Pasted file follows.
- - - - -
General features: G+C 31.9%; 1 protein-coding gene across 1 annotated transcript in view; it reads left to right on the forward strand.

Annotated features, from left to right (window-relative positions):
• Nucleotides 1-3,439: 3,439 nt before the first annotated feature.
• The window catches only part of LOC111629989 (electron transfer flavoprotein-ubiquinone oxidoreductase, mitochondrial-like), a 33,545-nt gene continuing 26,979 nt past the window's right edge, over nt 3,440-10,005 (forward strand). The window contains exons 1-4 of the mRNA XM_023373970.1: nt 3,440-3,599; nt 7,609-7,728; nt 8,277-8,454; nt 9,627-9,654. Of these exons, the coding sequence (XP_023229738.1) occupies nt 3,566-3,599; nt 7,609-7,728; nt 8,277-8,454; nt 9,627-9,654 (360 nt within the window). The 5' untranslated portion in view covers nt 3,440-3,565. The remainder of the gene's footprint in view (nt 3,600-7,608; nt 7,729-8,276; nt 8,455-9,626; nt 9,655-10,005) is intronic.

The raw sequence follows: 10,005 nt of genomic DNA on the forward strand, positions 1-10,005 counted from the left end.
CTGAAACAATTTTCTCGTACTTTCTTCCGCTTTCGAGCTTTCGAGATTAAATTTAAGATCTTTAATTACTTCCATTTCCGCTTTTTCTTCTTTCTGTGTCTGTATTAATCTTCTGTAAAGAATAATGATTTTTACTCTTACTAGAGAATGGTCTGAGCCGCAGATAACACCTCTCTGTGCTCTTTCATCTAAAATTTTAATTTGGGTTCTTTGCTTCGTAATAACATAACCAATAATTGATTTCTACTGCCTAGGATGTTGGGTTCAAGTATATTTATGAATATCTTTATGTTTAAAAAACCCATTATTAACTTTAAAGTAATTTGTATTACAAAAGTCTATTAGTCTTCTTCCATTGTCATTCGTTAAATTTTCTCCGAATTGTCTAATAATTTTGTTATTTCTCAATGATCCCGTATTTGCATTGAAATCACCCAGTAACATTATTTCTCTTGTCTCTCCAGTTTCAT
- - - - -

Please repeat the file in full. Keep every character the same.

General features: G+C 31.9%; 1 protein-coding gene across 1 annotated transcript in view; it reads left to right on the forward strand.

Annotated features, from left to right (window-relative positions):
• Nucleotides 1-3,439: 3,439 nt before the first annotated feature.
• The window catches only part of LOC111629989 (electron transfer flavoprotein-ubiquinone oxidoreductase, mitochondrial-like), a 33,545-nt gene continuing 26,979 nt past the window's right edge, over nt 3,440-10,005 (forward strand). The window contains exons 1-4 of the mRNA XM_023373970.1: nt 3,440-3,599; nt 7,609-7,728; nt 8,277-8,454; nt 9,627-9,654. Of these exons, the coding sequence (XP_023229738.1) occupies nt 3,566-3,599; nt 7,609-7,728; nt 8,277-8,454; nt 9,627-9,654 (360 nt within the window). The 5' untranslated portion in view covers nt 3,440-3,565. The remainder of the gene's footprint in view (nt 3,600-7,608; nt 7,729-8,276; nt 8,455-9,626; nt 9,655-10,005) is intronic.

The raw sequence follows: 10,005 nt of genomic DNA on the forward strand, positions 1-10,005 counted from the left end.
CTGAAACAATTTTCTCGTACTTTCTTCCGCTTTCGAGCTTTCGAGATTAAATTTAAGATCTTTAATTACTTCCATTTCCGCTTTTTCTTCTTTCTGTGTCTGTATTAATCTTCTGTAAAGAATAATGATTTTTACTCTTACTAGAGAATGGTCTGAGCCGCAGATAACACCTCTCTGTGCTCTTTCATCTAAAATTTTAATTTGGGTTCTTTGCTTCGTAATAACATAACCAATAATTGATTTCTACTGCCTAGGATGTTGGGTTCAAGTATATTTATGAATATCTTTATGTTTAAAAAACCCATTATTAACTTTAAAGTAATTTGTATTACAAAAGTCTATTAGTCTTCTTCCATTGTCATTCGTTAAATTTTCTCCGAATTGTCTAATAATTTTGTTATTTCTCAATGATCCCGTATTTGCATTGAAATCACCCAGTAACATTATTTCTCTTGTCTCTCCAGTTTCAT